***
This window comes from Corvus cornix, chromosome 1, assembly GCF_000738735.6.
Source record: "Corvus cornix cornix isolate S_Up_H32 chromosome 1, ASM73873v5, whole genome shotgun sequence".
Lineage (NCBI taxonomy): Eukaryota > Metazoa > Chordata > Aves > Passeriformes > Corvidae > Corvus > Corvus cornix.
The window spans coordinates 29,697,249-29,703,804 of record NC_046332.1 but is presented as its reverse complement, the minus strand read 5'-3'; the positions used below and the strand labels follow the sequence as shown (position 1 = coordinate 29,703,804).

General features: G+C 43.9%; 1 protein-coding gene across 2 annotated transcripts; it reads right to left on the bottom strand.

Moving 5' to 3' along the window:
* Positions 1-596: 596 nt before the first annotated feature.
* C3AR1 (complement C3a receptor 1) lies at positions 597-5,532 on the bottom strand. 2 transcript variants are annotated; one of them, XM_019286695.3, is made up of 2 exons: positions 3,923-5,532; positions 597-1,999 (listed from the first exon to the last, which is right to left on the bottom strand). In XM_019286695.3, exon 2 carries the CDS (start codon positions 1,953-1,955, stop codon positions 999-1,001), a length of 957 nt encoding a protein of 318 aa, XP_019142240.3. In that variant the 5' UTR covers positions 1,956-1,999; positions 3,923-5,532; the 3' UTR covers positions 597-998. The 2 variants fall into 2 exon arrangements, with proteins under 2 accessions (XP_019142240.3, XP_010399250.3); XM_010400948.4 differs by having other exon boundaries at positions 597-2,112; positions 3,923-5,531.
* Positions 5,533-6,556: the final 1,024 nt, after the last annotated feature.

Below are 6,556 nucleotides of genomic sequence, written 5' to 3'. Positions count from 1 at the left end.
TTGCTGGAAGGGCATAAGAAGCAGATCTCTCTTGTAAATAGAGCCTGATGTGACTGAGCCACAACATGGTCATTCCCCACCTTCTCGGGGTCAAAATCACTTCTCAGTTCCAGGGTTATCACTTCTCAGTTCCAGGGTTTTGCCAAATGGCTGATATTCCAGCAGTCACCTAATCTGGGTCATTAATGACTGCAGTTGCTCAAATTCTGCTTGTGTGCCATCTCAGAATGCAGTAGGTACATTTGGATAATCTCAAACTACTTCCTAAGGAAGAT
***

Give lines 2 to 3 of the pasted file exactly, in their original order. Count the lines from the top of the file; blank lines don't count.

Source record: "Corvus cornix cornix isolate S_Up_H32 chromosome 1, ASM73873v5, whole genome shotgun sequence".
Lineage (NCBI taxonomy): Eukaryota > Metazoa > Chordata > Aves > Passeriformes > Corvidae > Corvus > Corvus cornix.